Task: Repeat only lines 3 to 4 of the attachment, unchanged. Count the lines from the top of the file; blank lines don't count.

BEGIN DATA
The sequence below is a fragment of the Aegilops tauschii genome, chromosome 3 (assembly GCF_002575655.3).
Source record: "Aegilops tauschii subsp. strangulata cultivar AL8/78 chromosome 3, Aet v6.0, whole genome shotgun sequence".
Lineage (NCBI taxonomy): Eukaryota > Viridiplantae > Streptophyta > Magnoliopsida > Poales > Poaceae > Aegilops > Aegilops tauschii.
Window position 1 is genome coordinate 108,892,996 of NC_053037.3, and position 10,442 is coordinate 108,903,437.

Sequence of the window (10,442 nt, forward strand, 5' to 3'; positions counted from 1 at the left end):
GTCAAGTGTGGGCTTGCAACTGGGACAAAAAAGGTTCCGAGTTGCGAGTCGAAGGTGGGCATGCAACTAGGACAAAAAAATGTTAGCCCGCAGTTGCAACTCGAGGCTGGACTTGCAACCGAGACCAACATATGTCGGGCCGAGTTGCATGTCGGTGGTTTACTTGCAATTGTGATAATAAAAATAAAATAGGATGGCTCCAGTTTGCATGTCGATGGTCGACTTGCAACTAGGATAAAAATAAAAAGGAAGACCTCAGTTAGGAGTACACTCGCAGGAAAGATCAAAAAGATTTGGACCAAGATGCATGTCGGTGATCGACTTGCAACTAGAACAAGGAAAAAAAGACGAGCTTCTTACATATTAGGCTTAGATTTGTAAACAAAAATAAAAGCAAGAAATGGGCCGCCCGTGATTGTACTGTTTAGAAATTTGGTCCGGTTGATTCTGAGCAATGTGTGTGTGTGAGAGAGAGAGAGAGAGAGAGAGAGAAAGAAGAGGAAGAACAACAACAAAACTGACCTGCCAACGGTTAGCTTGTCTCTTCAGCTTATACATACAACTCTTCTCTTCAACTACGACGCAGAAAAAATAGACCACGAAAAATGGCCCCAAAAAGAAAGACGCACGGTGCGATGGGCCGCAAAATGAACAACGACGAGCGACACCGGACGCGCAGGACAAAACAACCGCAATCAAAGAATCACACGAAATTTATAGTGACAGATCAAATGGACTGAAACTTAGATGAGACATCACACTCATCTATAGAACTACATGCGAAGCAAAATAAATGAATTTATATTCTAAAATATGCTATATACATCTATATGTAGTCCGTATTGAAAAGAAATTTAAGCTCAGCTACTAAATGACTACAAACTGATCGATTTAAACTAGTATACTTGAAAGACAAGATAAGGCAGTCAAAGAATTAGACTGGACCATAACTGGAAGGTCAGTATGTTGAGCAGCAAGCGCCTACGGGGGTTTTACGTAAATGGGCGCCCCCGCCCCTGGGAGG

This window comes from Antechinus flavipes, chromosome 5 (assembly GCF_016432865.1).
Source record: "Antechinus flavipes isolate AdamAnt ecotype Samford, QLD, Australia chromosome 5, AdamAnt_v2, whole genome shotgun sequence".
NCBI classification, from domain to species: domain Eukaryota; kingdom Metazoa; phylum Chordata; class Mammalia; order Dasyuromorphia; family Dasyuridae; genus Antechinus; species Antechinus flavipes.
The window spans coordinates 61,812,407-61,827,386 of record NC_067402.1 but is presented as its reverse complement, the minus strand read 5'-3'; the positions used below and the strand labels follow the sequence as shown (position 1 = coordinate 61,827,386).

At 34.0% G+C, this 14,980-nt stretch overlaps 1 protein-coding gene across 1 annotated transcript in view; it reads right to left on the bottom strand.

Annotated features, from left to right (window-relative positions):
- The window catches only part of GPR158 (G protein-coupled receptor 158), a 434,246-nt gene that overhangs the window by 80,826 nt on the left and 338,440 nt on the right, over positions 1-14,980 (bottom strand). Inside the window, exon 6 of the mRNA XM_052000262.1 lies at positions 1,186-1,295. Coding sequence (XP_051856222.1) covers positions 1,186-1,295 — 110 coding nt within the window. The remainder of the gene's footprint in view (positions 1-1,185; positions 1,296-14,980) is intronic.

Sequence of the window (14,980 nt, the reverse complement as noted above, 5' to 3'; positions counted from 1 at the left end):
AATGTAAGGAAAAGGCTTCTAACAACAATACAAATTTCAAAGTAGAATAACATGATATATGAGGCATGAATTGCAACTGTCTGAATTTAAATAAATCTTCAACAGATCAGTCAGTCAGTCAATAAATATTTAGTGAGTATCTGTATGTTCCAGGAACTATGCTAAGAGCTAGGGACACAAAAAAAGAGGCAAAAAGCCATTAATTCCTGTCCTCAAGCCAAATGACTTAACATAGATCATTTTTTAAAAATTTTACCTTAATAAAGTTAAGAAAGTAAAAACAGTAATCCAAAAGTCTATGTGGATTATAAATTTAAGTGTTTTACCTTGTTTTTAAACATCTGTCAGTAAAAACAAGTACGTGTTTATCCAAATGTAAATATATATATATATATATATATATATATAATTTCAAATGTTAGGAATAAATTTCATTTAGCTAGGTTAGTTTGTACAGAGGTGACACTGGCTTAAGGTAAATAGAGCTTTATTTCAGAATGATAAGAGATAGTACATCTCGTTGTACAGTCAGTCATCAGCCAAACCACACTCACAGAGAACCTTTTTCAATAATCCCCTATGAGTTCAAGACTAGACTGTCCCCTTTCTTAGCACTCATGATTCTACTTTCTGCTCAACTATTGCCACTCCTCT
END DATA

Lineage (NCBI taxonomy): Eukaryota > Viridiplantae > Streptophyta > Magnoliopsida > Poales > Poaceae > Aegilops > Aegilops tauschii.
Window position 1 is genome coordinate 108,892,996 of NC_053037.3, and position 10,442 is coordinate 108,903,437.